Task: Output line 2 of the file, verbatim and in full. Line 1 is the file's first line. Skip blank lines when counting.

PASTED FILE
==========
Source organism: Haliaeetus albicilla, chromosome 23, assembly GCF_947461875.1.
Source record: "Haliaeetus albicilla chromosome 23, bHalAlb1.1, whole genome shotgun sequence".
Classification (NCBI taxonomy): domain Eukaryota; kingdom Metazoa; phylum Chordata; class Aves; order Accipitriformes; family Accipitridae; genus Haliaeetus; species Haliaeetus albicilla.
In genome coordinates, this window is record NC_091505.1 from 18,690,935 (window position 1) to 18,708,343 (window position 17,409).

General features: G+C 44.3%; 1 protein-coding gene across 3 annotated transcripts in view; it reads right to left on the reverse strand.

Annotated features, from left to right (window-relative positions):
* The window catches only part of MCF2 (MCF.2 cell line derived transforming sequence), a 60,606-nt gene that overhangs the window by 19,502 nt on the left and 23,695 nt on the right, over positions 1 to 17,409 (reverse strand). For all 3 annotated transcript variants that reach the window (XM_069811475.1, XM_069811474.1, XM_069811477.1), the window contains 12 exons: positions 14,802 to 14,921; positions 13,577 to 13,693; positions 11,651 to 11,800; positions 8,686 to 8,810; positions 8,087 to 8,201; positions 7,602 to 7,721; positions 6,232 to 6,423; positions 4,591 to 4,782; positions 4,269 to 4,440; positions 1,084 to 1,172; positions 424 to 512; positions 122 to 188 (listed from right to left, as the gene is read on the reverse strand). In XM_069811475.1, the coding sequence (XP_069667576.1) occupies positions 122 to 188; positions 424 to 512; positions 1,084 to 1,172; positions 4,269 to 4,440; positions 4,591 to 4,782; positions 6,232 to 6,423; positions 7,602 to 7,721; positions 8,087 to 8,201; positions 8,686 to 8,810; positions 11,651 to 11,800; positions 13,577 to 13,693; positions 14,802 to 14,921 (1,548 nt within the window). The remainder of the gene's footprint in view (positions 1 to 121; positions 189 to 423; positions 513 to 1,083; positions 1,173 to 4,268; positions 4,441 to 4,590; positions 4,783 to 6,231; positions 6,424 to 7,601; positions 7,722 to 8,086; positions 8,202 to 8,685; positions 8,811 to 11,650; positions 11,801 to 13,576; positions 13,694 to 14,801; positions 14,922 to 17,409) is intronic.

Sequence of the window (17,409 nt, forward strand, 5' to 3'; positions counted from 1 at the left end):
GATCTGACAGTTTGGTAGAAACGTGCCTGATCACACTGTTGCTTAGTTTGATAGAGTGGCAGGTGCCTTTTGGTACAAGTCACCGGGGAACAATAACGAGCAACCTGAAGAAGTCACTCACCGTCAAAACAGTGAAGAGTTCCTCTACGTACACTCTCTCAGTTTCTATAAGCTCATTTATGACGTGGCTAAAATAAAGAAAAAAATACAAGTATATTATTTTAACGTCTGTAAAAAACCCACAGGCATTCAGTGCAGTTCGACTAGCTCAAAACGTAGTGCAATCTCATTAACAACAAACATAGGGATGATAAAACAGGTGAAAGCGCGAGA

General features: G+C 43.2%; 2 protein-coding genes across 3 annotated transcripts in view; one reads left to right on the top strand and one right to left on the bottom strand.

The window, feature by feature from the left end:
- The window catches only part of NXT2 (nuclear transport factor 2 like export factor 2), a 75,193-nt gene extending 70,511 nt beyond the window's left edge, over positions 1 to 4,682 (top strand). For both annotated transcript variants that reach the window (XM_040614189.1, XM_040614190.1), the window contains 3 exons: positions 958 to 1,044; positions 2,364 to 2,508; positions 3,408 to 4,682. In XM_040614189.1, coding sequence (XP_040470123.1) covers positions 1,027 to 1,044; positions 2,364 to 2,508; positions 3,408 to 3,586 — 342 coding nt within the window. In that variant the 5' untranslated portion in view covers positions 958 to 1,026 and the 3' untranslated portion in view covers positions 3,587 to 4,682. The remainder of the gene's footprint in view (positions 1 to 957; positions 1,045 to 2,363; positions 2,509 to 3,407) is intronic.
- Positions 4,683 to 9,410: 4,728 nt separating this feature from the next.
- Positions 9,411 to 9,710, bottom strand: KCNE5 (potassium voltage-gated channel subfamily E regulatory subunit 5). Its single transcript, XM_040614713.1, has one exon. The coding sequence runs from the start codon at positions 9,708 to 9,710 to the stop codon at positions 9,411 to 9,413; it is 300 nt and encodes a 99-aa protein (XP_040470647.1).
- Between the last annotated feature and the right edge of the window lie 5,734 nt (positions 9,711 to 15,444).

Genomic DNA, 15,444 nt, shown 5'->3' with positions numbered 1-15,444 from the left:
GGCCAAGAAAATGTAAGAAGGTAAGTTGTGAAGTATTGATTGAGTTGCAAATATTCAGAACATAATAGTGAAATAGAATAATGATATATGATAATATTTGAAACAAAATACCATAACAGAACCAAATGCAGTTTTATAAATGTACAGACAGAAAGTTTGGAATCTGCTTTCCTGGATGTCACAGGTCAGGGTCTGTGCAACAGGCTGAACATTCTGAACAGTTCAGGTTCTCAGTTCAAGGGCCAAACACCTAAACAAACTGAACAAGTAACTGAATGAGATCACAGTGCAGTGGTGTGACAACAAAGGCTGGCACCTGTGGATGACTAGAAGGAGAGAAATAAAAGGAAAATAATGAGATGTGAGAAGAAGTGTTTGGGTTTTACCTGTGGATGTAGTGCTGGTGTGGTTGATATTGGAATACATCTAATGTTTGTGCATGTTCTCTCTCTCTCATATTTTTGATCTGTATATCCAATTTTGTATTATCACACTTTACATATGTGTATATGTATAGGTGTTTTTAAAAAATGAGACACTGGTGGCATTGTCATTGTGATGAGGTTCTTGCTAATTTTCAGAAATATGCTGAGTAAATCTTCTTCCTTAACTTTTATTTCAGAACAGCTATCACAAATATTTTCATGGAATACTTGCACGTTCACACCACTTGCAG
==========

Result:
Source record: "Haliaeetus albicilla chromosome 23, bHalAlb1.1, whole genome shotgun sequence".